Topics Discussed: acetaminophen; american society of anesthesiologists physical status classification; analgesics, non-narcotic; anesthesia and analgesia; anesthesia, topical; anesthetic agent monitoring; anesthetics; bupivacaine; chloral hydrate; codeine; cries pain scale; dexmedetomidine; diazepam; emla; etomidate; faces pain rating scale; fentanyl; flacc scale; hydrocodone; hydromorphone; ibuprofen; indomethacin; ketamine; ketorolac; lidocaine; lorazepam; mallampati score; methadone; midazolam; morphine; naproxen; opioid analgesics; oxycodone; pain; pain management; pain measurement; pain scale; patient-controlled analgesia; pentobarbital; propofol; sedation procedure.
Excerpt:"As defined by International Association for the Study of Pain: "An unpleasant sensory and emotional experience associated with actual or potential tissue damage or described in terms of such damage"(Ped Clin N Am 2006;53:279)
- Formulations containing epinephrine should NOT be used in terminal capillary circulations (eg, pinna, digits, nose, penis, and other areas of end-capillary circulation).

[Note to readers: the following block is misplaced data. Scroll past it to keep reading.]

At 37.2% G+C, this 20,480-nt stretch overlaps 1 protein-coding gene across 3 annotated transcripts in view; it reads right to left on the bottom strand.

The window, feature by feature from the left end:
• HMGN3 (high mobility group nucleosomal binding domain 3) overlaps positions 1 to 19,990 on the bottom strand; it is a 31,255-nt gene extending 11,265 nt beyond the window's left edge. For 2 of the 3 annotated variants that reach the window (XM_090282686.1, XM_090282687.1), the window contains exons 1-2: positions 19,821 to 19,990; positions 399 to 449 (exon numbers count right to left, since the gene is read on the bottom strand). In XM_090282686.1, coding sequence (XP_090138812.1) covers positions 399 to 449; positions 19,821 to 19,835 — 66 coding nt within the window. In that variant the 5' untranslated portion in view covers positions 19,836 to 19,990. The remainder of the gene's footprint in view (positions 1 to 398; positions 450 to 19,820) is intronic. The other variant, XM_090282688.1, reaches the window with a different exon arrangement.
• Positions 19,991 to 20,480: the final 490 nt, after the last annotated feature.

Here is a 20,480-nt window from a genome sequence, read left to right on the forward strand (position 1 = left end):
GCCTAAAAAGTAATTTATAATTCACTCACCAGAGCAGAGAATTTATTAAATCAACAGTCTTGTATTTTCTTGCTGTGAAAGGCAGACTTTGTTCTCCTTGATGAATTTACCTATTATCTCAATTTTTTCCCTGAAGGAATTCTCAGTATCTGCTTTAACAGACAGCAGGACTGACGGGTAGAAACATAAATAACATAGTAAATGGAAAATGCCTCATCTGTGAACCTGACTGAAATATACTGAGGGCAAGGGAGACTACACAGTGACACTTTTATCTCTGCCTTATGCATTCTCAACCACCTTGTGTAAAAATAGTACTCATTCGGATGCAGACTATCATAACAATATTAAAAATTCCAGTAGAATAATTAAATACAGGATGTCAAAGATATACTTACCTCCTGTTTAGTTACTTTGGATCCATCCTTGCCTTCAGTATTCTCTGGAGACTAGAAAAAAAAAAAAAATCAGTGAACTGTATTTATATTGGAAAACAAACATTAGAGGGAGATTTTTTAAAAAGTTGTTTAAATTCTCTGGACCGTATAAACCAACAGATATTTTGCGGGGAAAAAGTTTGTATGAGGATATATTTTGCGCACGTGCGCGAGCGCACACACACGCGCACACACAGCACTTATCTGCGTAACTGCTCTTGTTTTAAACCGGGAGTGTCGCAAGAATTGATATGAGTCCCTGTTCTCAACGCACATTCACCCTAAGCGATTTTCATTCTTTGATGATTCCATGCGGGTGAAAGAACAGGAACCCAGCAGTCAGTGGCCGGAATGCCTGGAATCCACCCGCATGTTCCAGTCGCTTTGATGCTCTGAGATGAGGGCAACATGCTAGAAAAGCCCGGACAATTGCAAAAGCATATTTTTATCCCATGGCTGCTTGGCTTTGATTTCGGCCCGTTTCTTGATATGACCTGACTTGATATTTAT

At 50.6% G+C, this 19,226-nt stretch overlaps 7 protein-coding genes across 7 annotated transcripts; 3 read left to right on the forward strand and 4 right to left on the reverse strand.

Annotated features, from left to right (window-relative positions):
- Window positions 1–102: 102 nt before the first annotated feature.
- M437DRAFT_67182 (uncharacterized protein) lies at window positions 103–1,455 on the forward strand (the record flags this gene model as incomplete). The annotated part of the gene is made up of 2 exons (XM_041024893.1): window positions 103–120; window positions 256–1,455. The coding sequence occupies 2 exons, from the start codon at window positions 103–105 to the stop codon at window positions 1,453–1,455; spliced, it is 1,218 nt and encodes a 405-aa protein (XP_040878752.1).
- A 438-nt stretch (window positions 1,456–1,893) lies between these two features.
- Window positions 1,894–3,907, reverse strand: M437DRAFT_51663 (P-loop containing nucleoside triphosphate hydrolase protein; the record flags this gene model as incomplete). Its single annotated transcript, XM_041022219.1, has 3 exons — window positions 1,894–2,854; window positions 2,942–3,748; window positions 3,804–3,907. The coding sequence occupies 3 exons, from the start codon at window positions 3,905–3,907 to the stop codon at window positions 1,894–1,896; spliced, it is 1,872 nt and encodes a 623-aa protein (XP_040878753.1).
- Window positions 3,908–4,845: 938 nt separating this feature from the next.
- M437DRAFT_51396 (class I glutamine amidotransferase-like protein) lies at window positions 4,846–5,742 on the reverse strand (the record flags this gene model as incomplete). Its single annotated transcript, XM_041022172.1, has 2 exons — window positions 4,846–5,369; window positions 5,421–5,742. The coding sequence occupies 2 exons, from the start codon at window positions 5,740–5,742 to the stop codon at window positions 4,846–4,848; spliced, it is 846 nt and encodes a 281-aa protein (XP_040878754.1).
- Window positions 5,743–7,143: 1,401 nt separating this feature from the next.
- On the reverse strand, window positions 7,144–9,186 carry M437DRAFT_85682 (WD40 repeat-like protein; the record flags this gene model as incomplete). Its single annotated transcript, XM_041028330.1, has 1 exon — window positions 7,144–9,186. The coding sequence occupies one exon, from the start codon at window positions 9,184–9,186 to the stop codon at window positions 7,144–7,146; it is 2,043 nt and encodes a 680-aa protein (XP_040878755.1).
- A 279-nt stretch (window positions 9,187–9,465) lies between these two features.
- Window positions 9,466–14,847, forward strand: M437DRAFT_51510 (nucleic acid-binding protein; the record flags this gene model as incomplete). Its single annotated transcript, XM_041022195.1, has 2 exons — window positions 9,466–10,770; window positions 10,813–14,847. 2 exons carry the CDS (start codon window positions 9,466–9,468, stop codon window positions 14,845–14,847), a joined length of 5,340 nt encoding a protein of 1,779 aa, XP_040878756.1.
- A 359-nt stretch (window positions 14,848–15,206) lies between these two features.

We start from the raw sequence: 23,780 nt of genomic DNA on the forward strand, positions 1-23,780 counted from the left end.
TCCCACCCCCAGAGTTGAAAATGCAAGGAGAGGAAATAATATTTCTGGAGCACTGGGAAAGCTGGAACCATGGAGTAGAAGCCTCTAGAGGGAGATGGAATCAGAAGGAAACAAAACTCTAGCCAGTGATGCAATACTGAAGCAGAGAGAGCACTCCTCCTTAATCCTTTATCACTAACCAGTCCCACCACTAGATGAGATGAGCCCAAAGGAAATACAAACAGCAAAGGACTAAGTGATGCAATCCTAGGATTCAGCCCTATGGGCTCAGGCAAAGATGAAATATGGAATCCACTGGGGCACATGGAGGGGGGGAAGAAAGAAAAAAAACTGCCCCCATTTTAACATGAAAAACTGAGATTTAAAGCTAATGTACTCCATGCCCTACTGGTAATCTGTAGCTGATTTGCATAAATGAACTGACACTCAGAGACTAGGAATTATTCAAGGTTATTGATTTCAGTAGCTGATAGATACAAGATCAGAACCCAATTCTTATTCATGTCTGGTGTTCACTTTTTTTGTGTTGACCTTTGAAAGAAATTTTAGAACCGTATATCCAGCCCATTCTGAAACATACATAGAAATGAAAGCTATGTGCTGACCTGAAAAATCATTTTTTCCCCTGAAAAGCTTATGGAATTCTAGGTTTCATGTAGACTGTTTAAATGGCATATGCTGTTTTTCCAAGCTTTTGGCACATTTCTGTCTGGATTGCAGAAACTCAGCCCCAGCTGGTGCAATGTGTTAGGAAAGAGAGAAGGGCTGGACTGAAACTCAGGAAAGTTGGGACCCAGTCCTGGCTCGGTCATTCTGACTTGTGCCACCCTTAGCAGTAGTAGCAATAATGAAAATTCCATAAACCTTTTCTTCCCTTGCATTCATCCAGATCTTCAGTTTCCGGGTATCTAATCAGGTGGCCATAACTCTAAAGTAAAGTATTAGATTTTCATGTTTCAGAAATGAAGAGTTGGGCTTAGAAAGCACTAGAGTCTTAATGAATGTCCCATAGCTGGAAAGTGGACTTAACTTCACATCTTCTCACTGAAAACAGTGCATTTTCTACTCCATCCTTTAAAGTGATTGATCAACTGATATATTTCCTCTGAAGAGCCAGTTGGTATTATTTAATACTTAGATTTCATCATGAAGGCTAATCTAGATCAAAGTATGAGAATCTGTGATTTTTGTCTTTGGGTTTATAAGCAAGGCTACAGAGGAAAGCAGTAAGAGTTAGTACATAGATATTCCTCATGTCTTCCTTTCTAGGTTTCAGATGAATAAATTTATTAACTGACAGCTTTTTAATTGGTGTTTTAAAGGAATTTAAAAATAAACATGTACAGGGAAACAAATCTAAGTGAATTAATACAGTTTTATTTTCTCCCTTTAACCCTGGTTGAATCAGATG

- Opioid analgesics: For moderate to severe pain if pain scales above 6; bind m-receptors in the CNS.
- Opiates may cause severe respiratory depression, hypotension, CNS depression, bladder retention, ileus, pruritus, nausea and vomiting.
- Opiate antagonist Naloxone: For intoxication, use 0.1 mg/kg up to 2 mg IV/IM; for respiratory depression, use 0.01 mg/kg, which may be repeated every 2 to 3 minutes up to 0.05 mg/kg if needed.
- Sedation occurs along a spectrum, and patients can move through all degrees of sedation (anxiolysis moderate sedation deep sedation general anesthesia) easily without affecting their vital signs.
- The depth of sedation should be monitored regularly with verbal and tactile stimuli because a patient's ability to protect the airway becomes increasingly more impaired with increasing levels of..."
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